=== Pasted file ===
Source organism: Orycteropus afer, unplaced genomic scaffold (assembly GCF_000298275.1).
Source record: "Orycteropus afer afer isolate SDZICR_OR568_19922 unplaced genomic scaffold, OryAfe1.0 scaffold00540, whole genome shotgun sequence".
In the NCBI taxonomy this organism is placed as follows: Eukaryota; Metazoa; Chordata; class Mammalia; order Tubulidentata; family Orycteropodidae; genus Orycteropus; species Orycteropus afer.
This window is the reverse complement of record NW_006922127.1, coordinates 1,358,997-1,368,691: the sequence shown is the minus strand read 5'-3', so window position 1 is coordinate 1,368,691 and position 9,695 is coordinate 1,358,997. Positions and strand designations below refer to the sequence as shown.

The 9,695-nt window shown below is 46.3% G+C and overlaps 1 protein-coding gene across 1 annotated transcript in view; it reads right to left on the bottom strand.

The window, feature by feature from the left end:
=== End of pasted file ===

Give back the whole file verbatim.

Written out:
Source organism: Orycteropus afer, unplaced genomic scaffold (assembly GCF_000298275.1).
Source record: "Orycteropus afer afer isolate SDZICR_OR568_19922 unplaced genomic scaffold, OryAfe1.0 scaffold00540, whole genome shotgun sequence".
In the NCBI taxonomy this organism is placed as follows: Eukaryota; Metazoa; Chordata; class Mammalia; order Tubulidentata; family Orycteropodidae; genus Orycteropus; species Orycteropus afer.
This window is the reverse complement of record NW_006922127.1, coordinates 1,358,997-1,368,691: the sequence shown is the minus strand read 5'-3', so window position 1 is coordinate 1,368,691 and position 9,695 is coordinate 1,358,997. Positions and strand designations below refer to the sequence as shown.

The 9,695-nt window shown below is 46.3% G+C and overlaps 1 protein-coding gene across 1 annotated transcript in view; it reads right to left on the bottom strand.

The window, feature by feature from the left end: